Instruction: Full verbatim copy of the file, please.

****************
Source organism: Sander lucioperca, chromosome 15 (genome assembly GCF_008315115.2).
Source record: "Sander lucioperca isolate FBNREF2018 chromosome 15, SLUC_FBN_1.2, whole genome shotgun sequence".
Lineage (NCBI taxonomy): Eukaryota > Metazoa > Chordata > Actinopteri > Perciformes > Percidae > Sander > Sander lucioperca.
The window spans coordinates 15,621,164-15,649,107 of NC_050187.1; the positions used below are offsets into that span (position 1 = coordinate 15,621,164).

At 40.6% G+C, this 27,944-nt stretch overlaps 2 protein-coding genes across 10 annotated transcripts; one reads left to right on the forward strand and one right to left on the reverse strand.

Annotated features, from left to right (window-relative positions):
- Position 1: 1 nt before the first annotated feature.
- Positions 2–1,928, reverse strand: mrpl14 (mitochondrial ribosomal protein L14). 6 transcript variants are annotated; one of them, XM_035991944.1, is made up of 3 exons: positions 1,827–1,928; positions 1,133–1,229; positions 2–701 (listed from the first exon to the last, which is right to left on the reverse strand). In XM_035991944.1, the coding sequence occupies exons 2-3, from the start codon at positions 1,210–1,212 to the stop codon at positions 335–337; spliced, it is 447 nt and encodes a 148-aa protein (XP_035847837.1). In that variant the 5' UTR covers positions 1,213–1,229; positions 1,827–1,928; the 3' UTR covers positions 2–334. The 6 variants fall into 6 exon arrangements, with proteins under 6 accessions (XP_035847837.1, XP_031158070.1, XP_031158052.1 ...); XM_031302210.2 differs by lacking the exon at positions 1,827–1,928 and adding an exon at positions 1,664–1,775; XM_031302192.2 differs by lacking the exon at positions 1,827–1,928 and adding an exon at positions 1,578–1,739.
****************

Source organism: Sander lucioperca, chromosome 15 (genome assembly GCF_008315115.2).
Source record: "Sander lucioperca isolate FBNREF2018 chromosome 15, SLUC_FBN_1.2, whole genome shotgun sequence".
Lineage (NCBI taxonomy): Eukaryota > Metazoa > Chordata > Actinopteri > Perciformes > Percidae > Sander > Sander lucioperca.
The window spans coordinates 15,621,164-15,649,107 of NC_050187.1; the positions used below are offsets into that span (position 1 = coordinate 15,621,164).

At 40.6% G+C, this 27,944-nt stretch overlaps 2 protein-coding genes across 10 annotated transcripts; one reads left to right on the forward strand and one right to left on the reverse strand.

Annotated features, from left to right (window-relative positions):
- Position 1: 1 nt before the first annotated feature.
- Positions 2–1,928, reverse strand: mrpl14 (mitochondrial ribosomal protein L14). 6 transcript variants are annotated; one of them, XM_035991944.1, is made up of 3 exons: positions 1,827–1,928; positions 1,133–1,229; positions 2–701 (listed from the first exon to the last, which is right to left on the reverse strand). In XM_035991944.1, the coding sequence occupies exons 2-3, from the start codon at positions 1,210–1,212 to the stop codon at positions 335–337; spliced, it is 447 nt and encodes a 148-aa protein (XP_035847837.1). In that variant the 5' UTR covers positions 1,213–1,229; positions 1,827–1,928; the 3' UTR covers positions 2–334. The 6 variants fall into 6 exon arrangements, with proteins under 6 accessions (XP_035847837.1, XP_031158070.1, XP_031158052.1 ...); XM_031302210.2 differs by lacking the exon at positions 1,827–1,928 and adding an exon at positions 1,664–1,775; XM_031302192.2 differs by lacking the exon at positions 1,827–1,928 and adding an exon at positions 1,578–1,739.